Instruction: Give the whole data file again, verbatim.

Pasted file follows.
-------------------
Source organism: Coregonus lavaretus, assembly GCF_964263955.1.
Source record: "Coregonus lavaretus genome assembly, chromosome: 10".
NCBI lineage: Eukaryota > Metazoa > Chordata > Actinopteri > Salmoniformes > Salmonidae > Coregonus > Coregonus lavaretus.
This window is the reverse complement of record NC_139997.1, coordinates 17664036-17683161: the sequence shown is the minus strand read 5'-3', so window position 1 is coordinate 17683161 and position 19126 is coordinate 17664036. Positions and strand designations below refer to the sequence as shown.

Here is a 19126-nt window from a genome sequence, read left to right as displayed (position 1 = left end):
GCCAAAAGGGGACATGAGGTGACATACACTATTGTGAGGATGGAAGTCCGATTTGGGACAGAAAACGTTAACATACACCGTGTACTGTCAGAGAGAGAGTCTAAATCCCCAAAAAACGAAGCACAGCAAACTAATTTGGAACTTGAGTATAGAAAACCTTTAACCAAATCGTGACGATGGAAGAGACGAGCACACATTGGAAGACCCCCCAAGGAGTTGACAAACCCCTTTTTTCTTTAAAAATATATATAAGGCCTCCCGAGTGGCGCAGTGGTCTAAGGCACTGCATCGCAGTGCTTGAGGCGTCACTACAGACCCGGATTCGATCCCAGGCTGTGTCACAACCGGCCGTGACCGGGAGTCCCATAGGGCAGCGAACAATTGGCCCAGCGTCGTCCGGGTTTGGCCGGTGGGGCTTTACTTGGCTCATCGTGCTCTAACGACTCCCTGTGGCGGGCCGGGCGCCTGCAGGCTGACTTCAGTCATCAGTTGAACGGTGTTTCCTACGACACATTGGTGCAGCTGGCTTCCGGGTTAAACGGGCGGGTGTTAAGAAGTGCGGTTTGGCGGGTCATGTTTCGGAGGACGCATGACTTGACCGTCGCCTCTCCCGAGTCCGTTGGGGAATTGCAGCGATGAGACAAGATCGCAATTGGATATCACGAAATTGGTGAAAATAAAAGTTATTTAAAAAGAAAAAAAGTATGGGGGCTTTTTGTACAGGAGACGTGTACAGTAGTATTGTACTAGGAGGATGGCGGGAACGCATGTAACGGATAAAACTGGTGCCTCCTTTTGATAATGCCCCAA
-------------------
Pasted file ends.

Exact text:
Source organism: Coregonus lavaretus, assembly GCF_964263955.1.
Source record: "Coregonus lavaretus genome assembly, chromosome: 10".
NCBI lineage: Eukaryota > Metazoa > Chordata > Actinopteri > Salmoniformes > Salmonidae > Coregonus > Coregonus lavaretus.
This window is the reverse complement of record NC_139997.1, coordinates 17664036-17683161: the sequence shown is the minus strand read 5'-3', so window position 1 is coordinate 17683161 and position 19126 is coordinate 17664036. Positions and strand designations below refer to the sequence as shown.

Here is a 19126-nt window from a genome sequence, read left to right as displayed (position 1 = left end):
GCCAAAAGGGGACATGAGGTGACATACACTATTGTGAGGATGGAAGTCCGATTTGGGACAGAAAACGTTAACATACACCGTGTACTGTCAGAGAGAGAGTCTAAATCCCCAAAAAACGAAGCACAGCAAACTAATTTGGAACTTGAGTATAGAAAACCTTTAACCAAATCGTGACGATGGAAGAGACGAGCACACATTGGAAGACCCCCCAAGGAGTTGACAAACCCCTTTTTTCTTTAAAAATATATATAAGGCCTCCCGAGTGGCGCAGTGGTCTAAGGCACTGCATCGCAGTGCTTGAGGCGTCACTACAGACCCGGATTCGATCCCAGGCTGTGTCACAACCGGCCGTGACCGGGAGTCCCATAGGGCAGCGAACAATTGGCCCAGCGTCGTCCGGGTTTGGCCGGTGGGGCTTTACTTGGCTCATCGTGCTCTAACGACTCCCTGTGGCGGGCCGGGCGCCTGCAGGCTGACTTCAGTCATCAGTTGAACGGTGTTTCCTACGACACATTGGTGCAGCTGGCTTCCGGGTTAAACGGGCGGGTGTTAAGAAGTGCGGTTTGGCGGGTCATGTTTCGGAGGACGCATGACTTGACCGTCGCCTCTCCCGAGTCCGTTGGGGAATTGCAGCGATGAGACAAGATCGCAATTGGATATCACGAAATTGGTGAAAATAAAAGTTATTTAAAAAGAAAAAAAGTATGGGGGCTTTTTGTACAGGAGACGTGTACAGTAGTATTGTACTAGGAGGATGGCGGGAACGCATGTAACGGATAAAACTGGTGCCTCCTTTTGATAATGCCCCAA